(1) During closing argument, with regard to the age of the victim, the prosecutor stated, “so without any evidence contradicting [the State’s evidence,] the State has proven to you beyond a reasonable doubt the first element of the charge.”  The Court found this statement did not constitute an improper comment on Bell’s right to remain silent because the statement concerned an issue that witnesses other than Bell could have refuted.  Also, the Court found no improper burden shifting.  See Bell, SC10-916, slip op., pgs. 2, 11-12.

(2) During voir dire, the prosecutor asked questions including “[n]ow, would anyone just right off the bat tell me that if all I have is a [sic] word of a child to evaluate as the evidence, that that’s not enough; I would need more?”; “[w]ithout hearing any other thing about the case, could you tell me right now that the testimony of a child alone would be insufficient for you?”; and, “if you heard the testimony of a child telling what happened and there were no other eyewitnesses, would that not be enough for you under any circumstances?”  After determining that Bell failed to preserve the issues for appellate review because he failed to renew his objection prior to the jury being sworn, the Court also found that the statements did not comment on Bell’s right to remain silent.  See Bell, SC10-916, slip op., pgs. 3-4, 19-20.

(3) During the initial portion of closing argument, the prosecutor stated “so without any evidence contradicting that the State has proven to you beyond a reasonable doubt the first element of the charge;” “in cases like this, it is always a one-person’s word against another;” “it is the word of [the victim] against the plea of not guilty that Gary Bell has entered;” “[s]o if you are looking for a reason to not believe [the victim] there isn’t one.  Because there is no evidence that she would have made this up at this particular time under these particular circumstances;” and, “[t]his is also a very important day for [the victim], her family and the people of the State of Florida who I represent.”  The Court found such statements either impermissibly commented on Bell’s right to remain silent, or otherwise implied that Bell had a burden of proof.  See Bell, SC10-916, slip op., pgs. 5, 6, 7, 13, 14.

(4) In the rebuttal portion of closing argument, the prosecutor stated, “Well, did you hear any testimony, any evidence that supports that statement?”  The Court found that such statement was proper, as it was an invited response.  See Bell, SC10-916, slip op. pgs. 8, 16.

Finally, in Esdras Cardona v. State, 4D09-3636, the Fourth District held that the trial court erred in not holding an evidentiary hearing before ordering specific procedures for DNA testing.  The most interesting thing of the opinion?  The trial judge who was reversed is Judge Gerber-who now sits on the Fourth DCA.

Happy reading!

Florida Supreme Court Amends Rules of Criminal Procedure

In case you haven’t noticed, the Florida Supreme Court amended the Rules of Criminal Procedure today, October 18, 2012.  You can view the amendments by clicking here.  The amendments aren’t too long to read through– only 17 pages, so you may want to take a look.  Otherwise, the highlights are as follows:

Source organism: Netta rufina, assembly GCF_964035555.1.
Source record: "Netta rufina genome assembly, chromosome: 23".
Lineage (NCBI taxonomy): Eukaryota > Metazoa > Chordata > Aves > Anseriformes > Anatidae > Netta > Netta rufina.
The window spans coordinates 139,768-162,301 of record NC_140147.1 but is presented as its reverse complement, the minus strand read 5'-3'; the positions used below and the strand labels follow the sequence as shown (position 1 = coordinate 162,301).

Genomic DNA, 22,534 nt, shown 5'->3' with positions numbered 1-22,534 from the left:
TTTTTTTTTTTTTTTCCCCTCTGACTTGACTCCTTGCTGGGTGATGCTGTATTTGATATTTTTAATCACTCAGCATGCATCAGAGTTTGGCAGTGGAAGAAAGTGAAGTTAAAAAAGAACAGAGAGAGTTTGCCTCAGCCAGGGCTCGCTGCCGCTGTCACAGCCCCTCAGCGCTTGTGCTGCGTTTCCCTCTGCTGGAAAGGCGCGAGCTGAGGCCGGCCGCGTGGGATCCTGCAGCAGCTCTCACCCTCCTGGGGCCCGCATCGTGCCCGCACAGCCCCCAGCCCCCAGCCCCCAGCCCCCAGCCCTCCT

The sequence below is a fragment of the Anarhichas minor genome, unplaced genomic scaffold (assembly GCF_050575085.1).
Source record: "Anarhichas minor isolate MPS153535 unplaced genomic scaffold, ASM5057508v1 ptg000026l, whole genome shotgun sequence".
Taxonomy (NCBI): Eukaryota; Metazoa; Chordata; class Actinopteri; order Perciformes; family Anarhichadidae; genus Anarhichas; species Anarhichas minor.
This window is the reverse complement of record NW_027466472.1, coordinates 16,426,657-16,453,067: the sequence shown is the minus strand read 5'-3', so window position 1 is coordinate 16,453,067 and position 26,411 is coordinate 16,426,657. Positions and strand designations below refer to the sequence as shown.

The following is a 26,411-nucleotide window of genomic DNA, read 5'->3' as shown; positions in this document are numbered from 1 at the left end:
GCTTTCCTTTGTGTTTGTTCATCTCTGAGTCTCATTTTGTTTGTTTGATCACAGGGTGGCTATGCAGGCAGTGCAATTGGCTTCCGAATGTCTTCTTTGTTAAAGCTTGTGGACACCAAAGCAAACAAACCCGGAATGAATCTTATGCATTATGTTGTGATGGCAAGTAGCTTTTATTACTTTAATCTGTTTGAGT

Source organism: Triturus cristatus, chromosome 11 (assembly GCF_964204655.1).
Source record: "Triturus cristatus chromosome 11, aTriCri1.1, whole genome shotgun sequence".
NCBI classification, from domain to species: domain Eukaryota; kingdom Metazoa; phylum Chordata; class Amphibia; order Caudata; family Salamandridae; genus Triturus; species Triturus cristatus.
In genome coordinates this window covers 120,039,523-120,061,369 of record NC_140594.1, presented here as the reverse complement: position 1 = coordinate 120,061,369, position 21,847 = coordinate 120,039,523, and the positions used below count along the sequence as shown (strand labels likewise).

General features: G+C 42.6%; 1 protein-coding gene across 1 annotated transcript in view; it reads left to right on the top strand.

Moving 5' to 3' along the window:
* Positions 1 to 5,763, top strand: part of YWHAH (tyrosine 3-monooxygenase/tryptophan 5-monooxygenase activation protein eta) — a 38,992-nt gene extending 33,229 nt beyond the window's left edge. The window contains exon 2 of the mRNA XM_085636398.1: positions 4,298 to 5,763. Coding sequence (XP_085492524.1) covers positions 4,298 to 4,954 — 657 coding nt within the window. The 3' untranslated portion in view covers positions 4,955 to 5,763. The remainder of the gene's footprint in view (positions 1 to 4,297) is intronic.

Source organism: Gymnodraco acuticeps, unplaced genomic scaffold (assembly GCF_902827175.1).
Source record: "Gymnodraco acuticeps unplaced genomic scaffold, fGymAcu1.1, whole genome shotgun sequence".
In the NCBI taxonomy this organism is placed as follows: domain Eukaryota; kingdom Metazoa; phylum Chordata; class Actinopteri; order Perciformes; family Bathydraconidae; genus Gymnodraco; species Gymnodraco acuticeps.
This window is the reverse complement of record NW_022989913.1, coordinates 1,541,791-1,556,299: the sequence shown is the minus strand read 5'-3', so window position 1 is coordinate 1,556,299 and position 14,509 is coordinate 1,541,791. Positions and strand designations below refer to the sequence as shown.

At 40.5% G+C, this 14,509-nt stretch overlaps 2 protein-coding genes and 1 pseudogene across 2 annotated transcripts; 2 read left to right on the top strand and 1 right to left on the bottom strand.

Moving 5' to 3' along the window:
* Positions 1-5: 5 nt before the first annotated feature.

Rule 3.191(h) (Speedy Trial):  Amended to clarify when a notice of expiration of time for speedy trial is timely filed and served.  By striking the phrase “on or”
from the portion of the rule providing “on or after the expiration of the periods of time for trial provided in this rule,” the rule clarifies that only after the expiration of time for speedy trial is a notification of such an event timely filed.

Rule 3.220(h)(1) (Discovery Depositions):  Amended to reflect that upon application, either a pro se litigant or an attorney for either party may have the court or clerk issue subpoenas.

Rule 3.410 (Jury Request to Review Evidence or for Additional Instructions):  Amended in two respects.  (1) The Rule now permits the playback of digital recordings of trial testimony.  (2) The rule is amended to allow the trial court, in its discretion, to respond in writing to a juror’s question rather than bringing the jury back into the courtroom in order for the trial judge to orally respond to the question.  (Cautionary note to criminal trial attorneys regarding this amendment: if the Judge in your case decides to answer the juror’s question in writing, be sure to make a record of the Judge’s written answer for any appeal.  I suggest either asking the Judge to read his or her written answer into the record before the written answer is given to the juror, or– even better–ask the Judge for a copy of the written answer to be entered into the record as a defense exhibit.  You never know when an issue could pop up in a future appeal!)

Rule 3.800(a) (Correction, Reduction, and Modification of Sentences—Correction):  Amended to clarify that a defendant may seek correction of an allegedly erroneous sexual predator designation under the rule, but only when it is apparent from the face of the record that the defendant did not meet the criteria for designation as a sexual predator.  This amendment is consistent with the Court’s ruling in Saintelien v. State, 990 So. 2d 494, 497 (Fla. 2008).

Florida’s 5th DCA: George Zimmerman Trial Judge Should Enter Order of Disqualification

Although the Court admitted that the case presented a close call, Florida’s Fifth District Court of Appeal ruled today that the trial judge assigned to George Zimmerman’s criminal case should enter an order of disqualification.  Read the opinion in the case, Zimmerman v. State, No. 5D12-3198, here.  Zimmerman’s Petition for Writ of Prohibition, Appendix, and the State’s Response, can be read by clicking here.  Congratulations to Zimmerman’s defense team.  Criminal appeals and criminal defense lawyers know that the courts rarely grant such petitions.